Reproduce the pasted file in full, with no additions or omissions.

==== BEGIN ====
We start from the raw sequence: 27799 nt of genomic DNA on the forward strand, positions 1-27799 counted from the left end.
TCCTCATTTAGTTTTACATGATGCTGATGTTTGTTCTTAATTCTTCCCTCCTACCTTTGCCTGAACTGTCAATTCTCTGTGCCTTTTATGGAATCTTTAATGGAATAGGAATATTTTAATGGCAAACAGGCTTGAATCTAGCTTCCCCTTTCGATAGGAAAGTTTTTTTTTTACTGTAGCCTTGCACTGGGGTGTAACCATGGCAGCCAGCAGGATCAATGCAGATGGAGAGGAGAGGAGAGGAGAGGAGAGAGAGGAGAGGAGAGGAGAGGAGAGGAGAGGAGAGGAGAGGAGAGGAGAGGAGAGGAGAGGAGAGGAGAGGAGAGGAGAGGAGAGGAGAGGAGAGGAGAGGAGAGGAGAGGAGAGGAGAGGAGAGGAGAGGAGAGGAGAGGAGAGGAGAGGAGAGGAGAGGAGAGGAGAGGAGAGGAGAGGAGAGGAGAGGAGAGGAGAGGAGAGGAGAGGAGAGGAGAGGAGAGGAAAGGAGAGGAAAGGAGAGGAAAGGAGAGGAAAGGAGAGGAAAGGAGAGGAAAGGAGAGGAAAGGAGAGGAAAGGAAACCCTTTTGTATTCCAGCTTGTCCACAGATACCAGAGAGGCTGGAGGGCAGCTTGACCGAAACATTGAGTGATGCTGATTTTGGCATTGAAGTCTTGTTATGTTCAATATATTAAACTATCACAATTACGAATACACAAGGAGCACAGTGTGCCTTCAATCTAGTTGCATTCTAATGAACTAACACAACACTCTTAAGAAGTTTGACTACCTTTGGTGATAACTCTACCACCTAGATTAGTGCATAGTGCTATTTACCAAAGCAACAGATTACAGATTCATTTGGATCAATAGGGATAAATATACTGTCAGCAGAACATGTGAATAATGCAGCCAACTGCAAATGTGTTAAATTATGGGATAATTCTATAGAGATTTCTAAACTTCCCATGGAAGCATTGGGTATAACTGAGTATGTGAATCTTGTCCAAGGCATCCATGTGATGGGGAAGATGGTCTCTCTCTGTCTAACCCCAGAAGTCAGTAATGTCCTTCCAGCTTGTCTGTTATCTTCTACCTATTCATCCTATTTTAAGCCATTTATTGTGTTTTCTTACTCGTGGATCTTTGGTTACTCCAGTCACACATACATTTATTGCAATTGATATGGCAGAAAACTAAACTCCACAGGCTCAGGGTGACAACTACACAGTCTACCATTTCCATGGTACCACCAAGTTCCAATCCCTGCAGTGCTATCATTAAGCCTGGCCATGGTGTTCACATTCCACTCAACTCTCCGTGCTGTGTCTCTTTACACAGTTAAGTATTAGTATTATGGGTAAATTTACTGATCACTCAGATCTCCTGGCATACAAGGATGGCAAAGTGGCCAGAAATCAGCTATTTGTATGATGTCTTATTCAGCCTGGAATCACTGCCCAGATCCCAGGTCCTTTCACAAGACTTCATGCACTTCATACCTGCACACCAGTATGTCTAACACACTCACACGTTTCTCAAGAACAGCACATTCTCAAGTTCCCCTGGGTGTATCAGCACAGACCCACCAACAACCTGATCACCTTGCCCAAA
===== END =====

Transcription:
We start from the raw sequence: 27799 nt of genomic DNA on the forward strand, positions 1-27799 counted from the left end.
TCCTCATTTAGTTTTACATGATGCTGATGTTTGTTCTTAATTCTTCCCTCCTACCTTTGCCTGAACTGTCAATTCTCTGTGCCTTTTATGGAATCTTTAATGGAATAGGAATATTTTAATGGCAAACAGGCTTGAATCTAGCTTCCCCTTTCGATAGGAAAGTTTTTTTTTTACTGTAGCCTTGCACTGGGGTGTAACCATGGCAGCCAGCAGGATCAATGCAGATGGAGAGGAGAGGAGAGGAGAGGAGAGAGAGGAGAGGAGAGGAGAGGAGAGGAGAGGAGAGGAGAGGAGAGGAGAGGAGAGGAGAGGAGAGGAGAGGAGAGGAGAGGAGAGGAGAGGAGAGGAGAGGAGAGGAGAGGAGAGGAGAGGAGAGGAGAGGAGAGGAGAGGAGAGGAGAGGAGAGGAGAGGAGAGGAGAGGAGAGGAGAGGAGAGGAGAGGAGAGGAGAGGAGAGGAGAGGAGAGGAGAGGAGAGGAAAGGAGAGGAAAGGAGAGGAAAGGAGAGGAAAGGAGAGGAAAGGAGAGGAAAGGAGAGGAAAGGAGAGGAAAGGAAACCCTTTTGTATTCCAGCTTGTCCACAGATACCAGAGAGGCTGGAGGGCAGCTTGACCGAAACATTGAGTGATGCTGATTTTGGCATTGAAGTCTTGTTATGTTCAATATATTAAACTATCACAATTACGAATACACAAGGAGCACAGTGTGCCTTCAATCTAGTTGCATTCTAATGAACTAACACAACACTCTTAAGAAGTTTGACTACCTTTGGTGATAACTCTACCACCTAGATTAGTGCATAGTGCTATTTACCAAAGCAACAGATTACAGATTCATTTGGATCAATAGGGATAAATATACTGTCAGCAGAACATGTGAATAATGCAGCCAACTGCAAATGTGTTAAATTATGGGATAATTCTATAGAGATTTCTAAACTTCCCATGGAAGCATTGGGTATAACTGAGTATGTGAATCTTGTCCAAGGCATCCATGTGATGGGGAAGATGGTCTCTCTCTGTCTAACCCCAGAAGTCAGTAATGTCCTTCCAGCTTGTCTGTTATCTTCTACCTATTCATCCTATTTTAAGCCATTTATTGTGTTTTCTTACTCGTGGATCTTTGGTTACTCCAGTCACACATACATTTATTGCAATTGATATGGCAGAAAACTAAACTCCACAGGCTCAGGGTGACAACTACACAGTCTACCATTTCCATGGTACCACCAAGTTCCAATCCCTGCAGTGCTATCATTAAGCCTGGCCATGGTGTTCACATTCCACTCAACTCTCCGTGCTGTGTCTCTTTACACAGTTAAGTATTAGTATTATGGGTAAATTTACTGATCACTCAGATCTCCTGGCATACAAGGATGGCAAAGTGGCCAGAAATCAGCTATTTGTATGATGTCTTATTCAGCCTGGAATCACTGCCCAGATCCCAGGTCCTTTCACAAGACTTCATGCACTTCATACCTGCACACCAGTATGTCTAACACACTCACACGTTTCTCAAGAACAGCACATTCTCAAGTTCCCCTGGGTGTATCAGCACAGACCCACCAACAACCTGATCACCTTGCCCAAA